Can you point me to some references supporting your claim that “professors often use the Kalam argument as an example of the logical fallacy called Special Pleading”? I haven’t encountered that in the philosophical literature I’ve read but have heard it only at the popular level on the Internet and usually then it is applied to a strawman misrepresentation of the Kalam.

      Reply
      • moose says:

        allen-i don’t know if there is a god, and neither do you. if there is a god, i don’t know anything about that god and neither do you.

        if you think you know anything about that god–where do you get that so called “knowlefge” from???an ancient holy book authored by ancient cavemen. a book with stories of a talking snake, a talking donkey, demon pigs, the sun standing still for a day, the 7 headed monster, etc, etc–on and on. and of course all the atrocities committed or commanded by “god”. and of course the (kind and loving) god who sends us to hell—“where the worm never dies and the fire is never quenched” if we don’t believe all this amazing b.s.

        thank “god” i left the church

        Reply
        • Louie says:

          True, we cannot prove or disprove it for a fact (not yet anyway). But what do you believe then? There is a God or there is not, either way is full of “hocus-pocus”. So, you step back, look at the world around you, sift through what can be proven vs. what cannot and choose as you see fit.

          Reply
          • moose says:

            louie–some of us choose to be honest and admit that there are some things that are just unkown, and may never be known. religion on the other hand is not satisfied with not knowing, so they go on telling amazing stories

  4. Allen Hainline says:

    Many people who I have known who eventually became Christians were those who rejected unsubstantiated claims that nothing could be known about whether or not God existed and who dared to examine the evidence. None of us claim that we have proof that God exists or that Christianity exists in any kind of mathematically rigorous sense. In my search for truth I’ve found that the weight of evidence for these truths vastly outweighs reasons for skepticism. We’re quite fine admitting we don’t know everything or that we’ll never know everything. However, the more I’ve learned about science, logic, philosophy, history, and archaeology etc. the more reasons and evidence I’ve found that the core claims of Christianity are true.

    Reply
  5. Terry L says:

    >>We’re quite fine admitting we don’t know everything or that we’ll never know everything.

    Good point, Allen!

    It should also be pointed out that any true scientist would have to make the same claim. If one is going to reject Christianity because Christians can’t fully explain the Trinity, then one should also reject science because it cannot fully explain the dual-nature of light, or any number of the examples given above.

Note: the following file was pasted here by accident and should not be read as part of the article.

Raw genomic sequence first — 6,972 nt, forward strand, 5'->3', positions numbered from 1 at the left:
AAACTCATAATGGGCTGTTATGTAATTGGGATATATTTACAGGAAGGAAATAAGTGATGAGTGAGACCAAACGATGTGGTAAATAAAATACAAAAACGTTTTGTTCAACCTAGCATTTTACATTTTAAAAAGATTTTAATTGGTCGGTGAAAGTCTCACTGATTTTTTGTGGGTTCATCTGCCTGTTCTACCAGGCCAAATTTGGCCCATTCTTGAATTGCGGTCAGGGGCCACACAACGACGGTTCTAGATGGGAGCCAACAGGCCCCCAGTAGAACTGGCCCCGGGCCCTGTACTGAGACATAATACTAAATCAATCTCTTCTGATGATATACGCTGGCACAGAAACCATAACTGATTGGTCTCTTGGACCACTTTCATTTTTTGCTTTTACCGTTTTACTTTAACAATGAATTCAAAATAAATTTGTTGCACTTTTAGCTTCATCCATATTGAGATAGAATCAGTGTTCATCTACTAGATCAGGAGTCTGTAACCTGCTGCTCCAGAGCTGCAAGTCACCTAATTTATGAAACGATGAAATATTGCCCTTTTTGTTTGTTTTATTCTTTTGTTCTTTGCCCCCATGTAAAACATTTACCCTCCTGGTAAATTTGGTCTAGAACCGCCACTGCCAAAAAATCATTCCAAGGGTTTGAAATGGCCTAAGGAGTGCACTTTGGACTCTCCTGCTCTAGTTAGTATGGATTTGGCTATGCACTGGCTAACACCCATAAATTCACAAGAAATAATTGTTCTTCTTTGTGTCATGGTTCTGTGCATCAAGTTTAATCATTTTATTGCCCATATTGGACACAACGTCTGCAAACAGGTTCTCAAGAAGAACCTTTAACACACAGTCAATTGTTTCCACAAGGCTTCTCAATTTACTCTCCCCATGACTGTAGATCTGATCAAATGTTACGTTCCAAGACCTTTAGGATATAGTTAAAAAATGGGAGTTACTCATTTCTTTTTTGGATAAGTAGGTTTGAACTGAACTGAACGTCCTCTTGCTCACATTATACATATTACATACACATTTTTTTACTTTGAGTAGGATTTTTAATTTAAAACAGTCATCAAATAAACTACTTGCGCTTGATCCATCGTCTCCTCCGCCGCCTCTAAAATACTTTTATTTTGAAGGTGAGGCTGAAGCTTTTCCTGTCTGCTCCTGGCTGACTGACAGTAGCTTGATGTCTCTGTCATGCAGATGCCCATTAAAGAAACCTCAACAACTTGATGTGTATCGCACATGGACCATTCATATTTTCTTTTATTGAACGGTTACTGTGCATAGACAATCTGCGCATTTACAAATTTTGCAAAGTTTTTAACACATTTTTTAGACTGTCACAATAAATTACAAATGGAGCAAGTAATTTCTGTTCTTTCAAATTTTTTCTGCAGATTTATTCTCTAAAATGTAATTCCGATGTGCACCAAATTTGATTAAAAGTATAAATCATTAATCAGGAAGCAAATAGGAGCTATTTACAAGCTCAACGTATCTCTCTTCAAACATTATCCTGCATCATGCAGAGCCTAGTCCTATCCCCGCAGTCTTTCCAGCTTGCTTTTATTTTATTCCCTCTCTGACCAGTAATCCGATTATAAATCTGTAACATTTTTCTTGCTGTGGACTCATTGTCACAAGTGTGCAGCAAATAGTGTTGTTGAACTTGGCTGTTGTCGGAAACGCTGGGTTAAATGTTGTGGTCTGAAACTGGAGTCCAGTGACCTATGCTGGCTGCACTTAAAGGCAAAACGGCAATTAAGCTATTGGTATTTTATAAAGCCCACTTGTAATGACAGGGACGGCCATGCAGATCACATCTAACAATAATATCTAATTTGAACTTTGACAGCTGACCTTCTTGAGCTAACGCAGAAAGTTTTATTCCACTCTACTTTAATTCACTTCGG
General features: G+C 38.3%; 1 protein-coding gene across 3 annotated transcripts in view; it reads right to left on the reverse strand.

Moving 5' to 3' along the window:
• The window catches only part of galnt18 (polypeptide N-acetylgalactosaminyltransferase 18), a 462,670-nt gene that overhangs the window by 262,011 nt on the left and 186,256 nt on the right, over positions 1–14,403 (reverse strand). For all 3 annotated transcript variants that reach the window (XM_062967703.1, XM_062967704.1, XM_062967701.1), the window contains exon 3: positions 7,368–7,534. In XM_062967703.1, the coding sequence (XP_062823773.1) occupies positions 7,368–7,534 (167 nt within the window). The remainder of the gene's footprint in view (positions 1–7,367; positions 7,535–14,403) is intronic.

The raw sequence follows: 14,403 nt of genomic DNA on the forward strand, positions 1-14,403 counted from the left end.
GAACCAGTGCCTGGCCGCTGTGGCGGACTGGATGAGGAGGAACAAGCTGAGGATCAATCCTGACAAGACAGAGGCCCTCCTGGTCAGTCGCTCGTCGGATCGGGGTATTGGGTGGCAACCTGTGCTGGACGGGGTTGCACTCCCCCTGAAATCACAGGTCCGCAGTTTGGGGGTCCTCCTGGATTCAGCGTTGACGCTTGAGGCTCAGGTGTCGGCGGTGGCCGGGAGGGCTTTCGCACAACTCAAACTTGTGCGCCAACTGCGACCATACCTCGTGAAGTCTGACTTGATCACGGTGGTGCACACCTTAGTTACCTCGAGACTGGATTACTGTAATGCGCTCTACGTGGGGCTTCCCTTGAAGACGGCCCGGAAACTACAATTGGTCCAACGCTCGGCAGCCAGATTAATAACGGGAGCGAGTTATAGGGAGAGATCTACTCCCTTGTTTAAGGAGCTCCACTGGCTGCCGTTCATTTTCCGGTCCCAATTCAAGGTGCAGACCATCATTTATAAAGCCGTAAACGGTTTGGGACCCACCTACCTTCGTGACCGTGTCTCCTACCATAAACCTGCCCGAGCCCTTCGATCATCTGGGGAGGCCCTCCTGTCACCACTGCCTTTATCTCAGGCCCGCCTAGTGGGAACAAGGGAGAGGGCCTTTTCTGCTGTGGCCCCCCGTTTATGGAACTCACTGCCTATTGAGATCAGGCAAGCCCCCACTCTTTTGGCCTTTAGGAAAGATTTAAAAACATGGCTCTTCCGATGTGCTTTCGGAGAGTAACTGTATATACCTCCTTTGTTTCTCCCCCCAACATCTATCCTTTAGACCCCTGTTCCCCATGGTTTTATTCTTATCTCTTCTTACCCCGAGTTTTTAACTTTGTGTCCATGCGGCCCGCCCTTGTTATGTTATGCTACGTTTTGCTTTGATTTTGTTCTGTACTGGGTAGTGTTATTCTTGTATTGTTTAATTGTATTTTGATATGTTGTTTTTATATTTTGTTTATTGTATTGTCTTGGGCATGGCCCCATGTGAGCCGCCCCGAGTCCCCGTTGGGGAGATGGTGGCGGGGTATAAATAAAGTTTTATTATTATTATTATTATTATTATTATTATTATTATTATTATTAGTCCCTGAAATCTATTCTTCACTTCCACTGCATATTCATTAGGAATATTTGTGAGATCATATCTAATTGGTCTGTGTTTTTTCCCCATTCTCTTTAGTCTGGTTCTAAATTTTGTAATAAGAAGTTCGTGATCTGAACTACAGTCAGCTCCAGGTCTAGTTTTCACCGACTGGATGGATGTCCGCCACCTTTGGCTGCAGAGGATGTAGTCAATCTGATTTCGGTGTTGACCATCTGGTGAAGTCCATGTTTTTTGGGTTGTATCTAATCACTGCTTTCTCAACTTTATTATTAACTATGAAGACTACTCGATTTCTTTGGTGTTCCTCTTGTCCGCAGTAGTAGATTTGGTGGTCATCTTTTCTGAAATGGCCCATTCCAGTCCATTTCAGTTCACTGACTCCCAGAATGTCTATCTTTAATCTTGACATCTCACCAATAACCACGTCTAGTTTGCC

Reply
  6. Robert says:

    “we argue simply that anything that begins to exist must have a cause. This applies to matter, energy, God, etc.”

    > You have not proved and you will NEVER prove the universe had a beginning. What thought did God have before he thought to create the universe? And what thought came before that and which thought preceded that? You see, even with all your slippery argumentation you cannot save your God from infinite regress. Your God cannot save you and you can’t save it. Do ever ask yourself why scientists reject the Kalam argument? Or why logicians and and philosophers laugh at it? It’s special pleading and that isn’t ever going to change. Science will never accept any supernatural explanations for anything. None of your fatally flawed arguments will ever change that. Ever.

    Reply
  7. Robert says:

    “In my search for truth I’ve found that the weight of evidence for these truths vastly outweighs reasons for skepticism. ”

    > Oh please! Somebody scared your completely out of your mind by taunting you with hell. You caved. That’s what really happened. Just admit it. Christianity only appeals to the base emotion of cowardice.

    Reply
  8. Robert says:

    “In my search for truth I’ve found that the weight of evidence for these truths vastly outweighs reasons for skepticism. ”

    > This is Christian dogma: Some things are above being questioned and to do so is sinful. No lie is easier to see through than that one. Unless you’re a Christian.

    Reply
    • Angela Longo says:

      Without a cause does not imply from “nothing” as the writer states….it means without another ’causer’ other than the observer….?

      Reply